Streaming services are breaching new territory on the genre side of things, with viral charts becoming largely saturated by hip-hop acts. This festival season is starting to reflect these changes, with a prime example in Moonrise Festival. The genre-led ripple effect brings rappers 21 Savage and Smokepurpp, among others, to a largely electronic-based lineup at the race track’s infield.
Sweater Beats checked off the bucket list in performing a recent DJ set at Emo Nite in Los Angeles. The Big Beat Records signee indicated in a Facebook post that he started his music career by playing for pop-punk/emo bands in high school. In the same post from February, fans get a Sum 41 beat flip, kicking off a wave of nostalgia for the LA-based producer.
Now, he’s perfectly blended humble beginnings with his current status as an electronic artist with this 33-minute mix from Emo Nite in LA. In addition to some familiar remixes, the mix is stacked with flipped classics and mashups by the producer himself, all representing the pop-punk/emo era of the ’90s and early ’00s. Listeners will hear edits of “Swing Swing Swing” by The All-American Rejects, Yellowcard’s “Ocean Avenue,” a Smashing Pumpkins joint “smashed” with a k?d drop, Fall Out Boy‘s “Sugar We’re Going Down,” and more.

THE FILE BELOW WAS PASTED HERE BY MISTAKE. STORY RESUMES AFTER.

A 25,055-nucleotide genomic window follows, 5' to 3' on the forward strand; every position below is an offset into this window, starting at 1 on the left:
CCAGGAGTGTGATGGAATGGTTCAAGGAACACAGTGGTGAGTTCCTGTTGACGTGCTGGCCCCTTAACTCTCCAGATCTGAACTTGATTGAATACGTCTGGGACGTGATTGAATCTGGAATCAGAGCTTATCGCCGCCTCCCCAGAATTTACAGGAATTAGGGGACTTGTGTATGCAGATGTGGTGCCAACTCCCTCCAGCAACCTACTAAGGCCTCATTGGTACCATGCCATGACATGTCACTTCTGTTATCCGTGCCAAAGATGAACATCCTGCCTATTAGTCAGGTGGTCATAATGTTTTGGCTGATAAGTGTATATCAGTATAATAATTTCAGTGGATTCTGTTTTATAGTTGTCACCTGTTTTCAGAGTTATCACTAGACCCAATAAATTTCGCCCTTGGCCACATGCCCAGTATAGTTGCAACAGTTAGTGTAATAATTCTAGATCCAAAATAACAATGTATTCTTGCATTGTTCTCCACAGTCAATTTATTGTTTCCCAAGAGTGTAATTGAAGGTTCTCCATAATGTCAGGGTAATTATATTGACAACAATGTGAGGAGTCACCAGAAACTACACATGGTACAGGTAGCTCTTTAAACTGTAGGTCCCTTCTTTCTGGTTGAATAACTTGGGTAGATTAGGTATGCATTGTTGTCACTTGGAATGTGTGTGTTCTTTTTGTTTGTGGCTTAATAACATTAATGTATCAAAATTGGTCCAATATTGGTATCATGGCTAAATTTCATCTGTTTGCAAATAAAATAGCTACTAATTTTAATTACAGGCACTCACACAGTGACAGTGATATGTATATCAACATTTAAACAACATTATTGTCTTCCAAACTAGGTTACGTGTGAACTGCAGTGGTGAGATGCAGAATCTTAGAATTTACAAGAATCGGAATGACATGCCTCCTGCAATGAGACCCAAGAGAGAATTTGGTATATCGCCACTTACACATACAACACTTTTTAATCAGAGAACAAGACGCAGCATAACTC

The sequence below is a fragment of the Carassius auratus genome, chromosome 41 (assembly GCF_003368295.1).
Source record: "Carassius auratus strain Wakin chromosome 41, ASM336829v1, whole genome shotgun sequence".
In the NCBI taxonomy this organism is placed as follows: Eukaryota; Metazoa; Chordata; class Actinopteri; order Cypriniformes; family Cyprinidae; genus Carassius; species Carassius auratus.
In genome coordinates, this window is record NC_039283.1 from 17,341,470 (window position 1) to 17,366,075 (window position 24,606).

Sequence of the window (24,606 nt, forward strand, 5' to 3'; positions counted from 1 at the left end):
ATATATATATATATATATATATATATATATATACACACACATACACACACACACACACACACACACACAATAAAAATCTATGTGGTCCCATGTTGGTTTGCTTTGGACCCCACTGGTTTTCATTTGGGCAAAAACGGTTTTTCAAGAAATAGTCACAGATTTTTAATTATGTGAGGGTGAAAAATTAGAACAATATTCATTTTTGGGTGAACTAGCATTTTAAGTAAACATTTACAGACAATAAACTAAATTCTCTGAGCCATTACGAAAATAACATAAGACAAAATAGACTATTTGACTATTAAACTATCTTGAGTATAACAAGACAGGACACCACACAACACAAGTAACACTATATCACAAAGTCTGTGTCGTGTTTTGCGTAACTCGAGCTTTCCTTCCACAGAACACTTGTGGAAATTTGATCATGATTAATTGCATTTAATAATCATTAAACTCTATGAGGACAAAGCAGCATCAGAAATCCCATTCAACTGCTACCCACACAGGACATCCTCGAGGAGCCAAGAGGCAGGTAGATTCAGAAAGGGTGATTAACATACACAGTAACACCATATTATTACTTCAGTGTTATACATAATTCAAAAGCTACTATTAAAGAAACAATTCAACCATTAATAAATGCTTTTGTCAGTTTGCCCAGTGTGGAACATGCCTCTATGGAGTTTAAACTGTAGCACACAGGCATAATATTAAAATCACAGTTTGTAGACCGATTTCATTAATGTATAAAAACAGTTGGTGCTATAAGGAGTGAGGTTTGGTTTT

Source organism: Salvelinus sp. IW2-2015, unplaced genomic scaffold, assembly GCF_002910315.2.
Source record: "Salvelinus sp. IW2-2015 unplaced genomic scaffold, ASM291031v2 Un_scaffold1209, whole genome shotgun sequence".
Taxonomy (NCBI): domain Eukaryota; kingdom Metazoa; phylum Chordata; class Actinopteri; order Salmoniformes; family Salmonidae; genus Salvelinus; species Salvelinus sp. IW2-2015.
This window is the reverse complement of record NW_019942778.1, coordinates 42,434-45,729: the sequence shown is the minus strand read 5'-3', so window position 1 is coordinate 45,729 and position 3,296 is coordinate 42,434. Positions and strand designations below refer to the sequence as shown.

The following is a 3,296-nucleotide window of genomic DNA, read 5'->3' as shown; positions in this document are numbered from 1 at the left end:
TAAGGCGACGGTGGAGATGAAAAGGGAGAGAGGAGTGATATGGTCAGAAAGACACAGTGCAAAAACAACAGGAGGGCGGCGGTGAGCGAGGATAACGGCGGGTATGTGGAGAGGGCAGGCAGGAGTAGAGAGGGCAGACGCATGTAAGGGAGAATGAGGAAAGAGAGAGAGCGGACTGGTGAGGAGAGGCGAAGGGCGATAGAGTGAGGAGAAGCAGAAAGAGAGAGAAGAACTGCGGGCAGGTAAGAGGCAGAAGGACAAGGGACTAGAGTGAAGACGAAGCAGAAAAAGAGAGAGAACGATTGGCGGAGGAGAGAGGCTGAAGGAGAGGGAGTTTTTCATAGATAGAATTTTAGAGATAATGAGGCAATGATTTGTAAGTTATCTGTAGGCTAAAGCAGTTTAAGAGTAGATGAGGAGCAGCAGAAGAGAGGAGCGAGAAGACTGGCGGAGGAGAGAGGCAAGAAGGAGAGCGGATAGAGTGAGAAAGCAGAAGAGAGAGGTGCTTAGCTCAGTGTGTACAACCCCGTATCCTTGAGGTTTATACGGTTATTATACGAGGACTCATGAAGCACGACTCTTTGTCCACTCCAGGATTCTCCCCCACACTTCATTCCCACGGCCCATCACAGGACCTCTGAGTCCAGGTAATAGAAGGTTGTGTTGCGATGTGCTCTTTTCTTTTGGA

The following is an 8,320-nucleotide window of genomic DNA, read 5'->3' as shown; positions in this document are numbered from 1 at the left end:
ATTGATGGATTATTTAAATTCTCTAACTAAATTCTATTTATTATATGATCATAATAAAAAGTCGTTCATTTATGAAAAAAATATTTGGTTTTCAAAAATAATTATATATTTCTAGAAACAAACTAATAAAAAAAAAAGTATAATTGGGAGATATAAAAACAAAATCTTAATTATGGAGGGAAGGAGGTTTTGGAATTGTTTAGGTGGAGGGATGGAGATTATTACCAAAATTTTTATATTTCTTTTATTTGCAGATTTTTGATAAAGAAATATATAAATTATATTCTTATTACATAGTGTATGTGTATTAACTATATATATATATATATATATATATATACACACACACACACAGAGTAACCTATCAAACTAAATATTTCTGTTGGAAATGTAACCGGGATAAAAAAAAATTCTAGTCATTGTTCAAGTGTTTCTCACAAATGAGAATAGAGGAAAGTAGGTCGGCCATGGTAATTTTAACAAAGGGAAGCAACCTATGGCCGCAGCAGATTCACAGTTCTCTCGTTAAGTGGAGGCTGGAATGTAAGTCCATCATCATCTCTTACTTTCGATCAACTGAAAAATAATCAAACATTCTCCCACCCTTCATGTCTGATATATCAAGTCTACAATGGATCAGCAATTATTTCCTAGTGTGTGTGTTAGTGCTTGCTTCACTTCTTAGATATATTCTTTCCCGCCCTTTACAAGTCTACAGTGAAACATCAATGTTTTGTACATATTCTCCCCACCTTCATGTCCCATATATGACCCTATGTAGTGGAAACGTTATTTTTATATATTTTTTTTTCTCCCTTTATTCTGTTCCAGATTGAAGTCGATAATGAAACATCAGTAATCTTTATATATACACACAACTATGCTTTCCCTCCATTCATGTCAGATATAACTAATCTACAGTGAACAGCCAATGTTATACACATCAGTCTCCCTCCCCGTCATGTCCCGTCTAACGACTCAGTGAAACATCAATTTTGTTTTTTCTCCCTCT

In the mix’s description, the artist said he “got to live out a dream” by playing at Emo Nite. “I spent a lot of time finding/making acapellas for a lot of my fav emo & pop-punk songs so I could make custom remixes and edits,” he notes in the description. “The set was probably the most honest set I’ve ever played, a real mixture of my luv for emo & electronic music.”
Though hardstyle music does not cross paths with the American dance music scene too frequently, k?d may be trying to change that. Taking on the classic hardstyle anthem, “HAHAHA” by SMF, k?d has put his mid-tempo spin on the track to make a truly unique offering.
Slowing hardstyle’s unrelenting bounce down a few notches, k?d pulls in comical vocals from the original, surrounding them with clean synths and an energetic build, before dropping into hard hitting groove that would make even REZZ blush. Paying homage to SMF’s track, k?d laces the breakdown with their iconic melody before doubling down on a truly devious finale for the song. It seems hardstyle fits quite well in a pitched-down format, when edited with the expertise that k?d brings to the table.